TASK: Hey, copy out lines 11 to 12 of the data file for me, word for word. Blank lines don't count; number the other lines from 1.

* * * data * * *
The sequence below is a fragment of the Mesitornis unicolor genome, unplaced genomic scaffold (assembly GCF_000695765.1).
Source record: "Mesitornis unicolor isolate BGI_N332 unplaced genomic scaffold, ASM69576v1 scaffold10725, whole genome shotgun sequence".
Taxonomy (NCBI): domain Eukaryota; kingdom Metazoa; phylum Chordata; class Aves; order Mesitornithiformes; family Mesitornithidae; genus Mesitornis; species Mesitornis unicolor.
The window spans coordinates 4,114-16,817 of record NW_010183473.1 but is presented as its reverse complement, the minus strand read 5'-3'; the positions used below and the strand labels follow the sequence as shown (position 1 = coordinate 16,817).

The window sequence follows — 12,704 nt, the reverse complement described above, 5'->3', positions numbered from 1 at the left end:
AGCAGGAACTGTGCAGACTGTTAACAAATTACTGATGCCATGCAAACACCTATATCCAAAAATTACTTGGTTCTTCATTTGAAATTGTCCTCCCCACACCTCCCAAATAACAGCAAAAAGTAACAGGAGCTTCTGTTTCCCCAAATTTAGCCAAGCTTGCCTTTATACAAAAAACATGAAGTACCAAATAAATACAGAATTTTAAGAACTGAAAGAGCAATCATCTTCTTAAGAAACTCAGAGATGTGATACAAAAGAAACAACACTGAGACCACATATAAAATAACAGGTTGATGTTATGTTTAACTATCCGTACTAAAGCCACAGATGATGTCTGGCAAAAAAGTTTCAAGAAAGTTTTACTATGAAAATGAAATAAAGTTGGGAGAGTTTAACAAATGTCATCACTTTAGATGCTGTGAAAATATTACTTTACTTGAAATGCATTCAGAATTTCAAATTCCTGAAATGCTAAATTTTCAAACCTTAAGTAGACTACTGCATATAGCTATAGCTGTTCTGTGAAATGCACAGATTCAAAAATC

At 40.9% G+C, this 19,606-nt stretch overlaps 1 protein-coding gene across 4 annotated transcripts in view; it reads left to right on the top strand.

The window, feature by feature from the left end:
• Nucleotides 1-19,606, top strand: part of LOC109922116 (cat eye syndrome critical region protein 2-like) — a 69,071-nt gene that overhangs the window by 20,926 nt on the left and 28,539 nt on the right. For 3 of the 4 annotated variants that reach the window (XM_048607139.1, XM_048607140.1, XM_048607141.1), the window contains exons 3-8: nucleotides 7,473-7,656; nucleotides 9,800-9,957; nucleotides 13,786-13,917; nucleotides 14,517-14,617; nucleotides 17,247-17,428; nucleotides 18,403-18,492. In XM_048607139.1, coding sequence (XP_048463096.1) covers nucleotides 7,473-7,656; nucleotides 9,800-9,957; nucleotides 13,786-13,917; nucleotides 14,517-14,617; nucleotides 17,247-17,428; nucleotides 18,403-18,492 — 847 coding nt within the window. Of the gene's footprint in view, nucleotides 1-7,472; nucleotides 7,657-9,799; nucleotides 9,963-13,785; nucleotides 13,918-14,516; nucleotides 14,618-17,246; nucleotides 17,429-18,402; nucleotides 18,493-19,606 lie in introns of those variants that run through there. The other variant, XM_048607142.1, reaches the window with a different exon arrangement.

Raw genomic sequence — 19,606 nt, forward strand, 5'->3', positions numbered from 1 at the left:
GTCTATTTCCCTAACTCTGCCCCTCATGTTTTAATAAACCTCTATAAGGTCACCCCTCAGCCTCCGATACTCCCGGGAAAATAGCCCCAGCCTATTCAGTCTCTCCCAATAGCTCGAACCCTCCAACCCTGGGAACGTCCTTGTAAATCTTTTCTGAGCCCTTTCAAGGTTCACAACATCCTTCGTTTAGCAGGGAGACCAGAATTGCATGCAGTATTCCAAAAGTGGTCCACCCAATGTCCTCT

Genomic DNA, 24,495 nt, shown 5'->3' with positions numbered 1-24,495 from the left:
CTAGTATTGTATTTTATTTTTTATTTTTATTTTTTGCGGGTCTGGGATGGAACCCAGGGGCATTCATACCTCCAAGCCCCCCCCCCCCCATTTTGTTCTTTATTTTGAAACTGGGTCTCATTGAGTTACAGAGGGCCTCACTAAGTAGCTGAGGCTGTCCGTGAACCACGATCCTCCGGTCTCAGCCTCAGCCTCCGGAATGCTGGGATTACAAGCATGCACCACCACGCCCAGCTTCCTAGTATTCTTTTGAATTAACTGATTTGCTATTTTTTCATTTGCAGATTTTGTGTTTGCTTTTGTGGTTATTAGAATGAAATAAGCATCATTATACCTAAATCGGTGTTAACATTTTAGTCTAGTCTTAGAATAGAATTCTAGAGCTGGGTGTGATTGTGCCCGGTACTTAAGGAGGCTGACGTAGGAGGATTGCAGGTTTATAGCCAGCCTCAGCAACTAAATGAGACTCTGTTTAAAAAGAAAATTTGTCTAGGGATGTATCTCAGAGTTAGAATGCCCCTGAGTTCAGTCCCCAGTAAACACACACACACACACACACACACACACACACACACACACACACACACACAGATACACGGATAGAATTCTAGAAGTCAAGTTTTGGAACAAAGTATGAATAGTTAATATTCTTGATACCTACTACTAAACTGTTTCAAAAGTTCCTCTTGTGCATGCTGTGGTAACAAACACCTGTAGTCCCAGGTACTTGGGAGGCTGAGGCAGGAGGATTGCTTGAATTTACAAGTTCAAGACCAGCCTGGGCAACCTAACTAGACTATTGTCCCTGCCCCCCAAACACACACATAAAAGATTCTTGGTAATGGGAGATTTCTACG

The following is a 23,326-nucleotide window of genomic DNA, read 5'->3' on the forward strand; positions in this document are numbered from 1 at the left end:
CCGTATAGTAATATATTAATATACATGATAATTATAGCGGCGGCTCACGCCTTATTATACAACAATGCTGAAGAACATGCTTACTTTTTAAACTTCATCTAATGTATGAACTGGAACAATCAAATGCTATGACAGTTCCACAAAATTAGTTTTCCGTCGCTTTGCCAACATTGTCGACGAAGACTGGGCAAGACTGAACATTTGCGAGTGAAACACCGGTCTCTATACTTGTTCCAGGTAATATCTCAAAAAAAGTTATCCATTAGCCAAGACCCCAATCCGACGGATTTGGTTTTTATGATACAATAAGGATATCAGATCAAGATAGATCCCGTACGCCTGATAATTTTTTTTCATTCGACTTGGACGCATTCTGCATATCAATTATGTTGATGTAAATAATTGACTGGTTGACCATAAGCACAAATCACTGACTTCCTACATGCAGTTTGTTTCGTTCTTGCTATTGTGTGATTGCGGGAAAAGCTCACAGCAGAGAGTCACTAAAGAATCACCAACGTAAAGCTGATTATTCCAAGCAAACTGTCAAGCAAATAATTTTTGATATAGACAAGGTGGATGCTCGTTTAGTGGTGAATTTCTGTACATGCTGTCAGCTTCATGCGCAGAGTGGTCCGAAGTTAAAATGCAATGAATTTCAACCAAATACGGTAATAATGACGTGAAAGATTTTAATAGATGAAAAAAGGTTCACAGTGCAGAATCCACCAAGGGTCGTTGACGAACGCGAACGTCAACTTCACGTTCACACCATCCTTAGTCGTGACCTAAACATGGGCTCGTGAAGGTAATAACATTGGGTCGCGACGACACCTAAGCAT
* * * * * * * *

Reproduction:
GTCTATTTCCCTAACTCTGCCCCTCATGTTTTAATAAACCTCTATAAGGTCACCCCTCAGCCTCCGATACTCCCGGGAAAATAGCCCCAGCCTATTCAGTCTCTCCCAATAGCTCGAACCCTCCAACCCTGGGAACGTCCTTGTAAATCTTTTCTGAGCCCTTTCAAGGTTCACAACATCCTTCGTTTAGCAGGGAGACCAGAATTGCATGCAGTATTCCAAAAGTGGTCCACCCAATGTCCTCT

Genomic DNA, 24,495 nt, shown 5'->3' with positions numbered 1-24,495 from the left: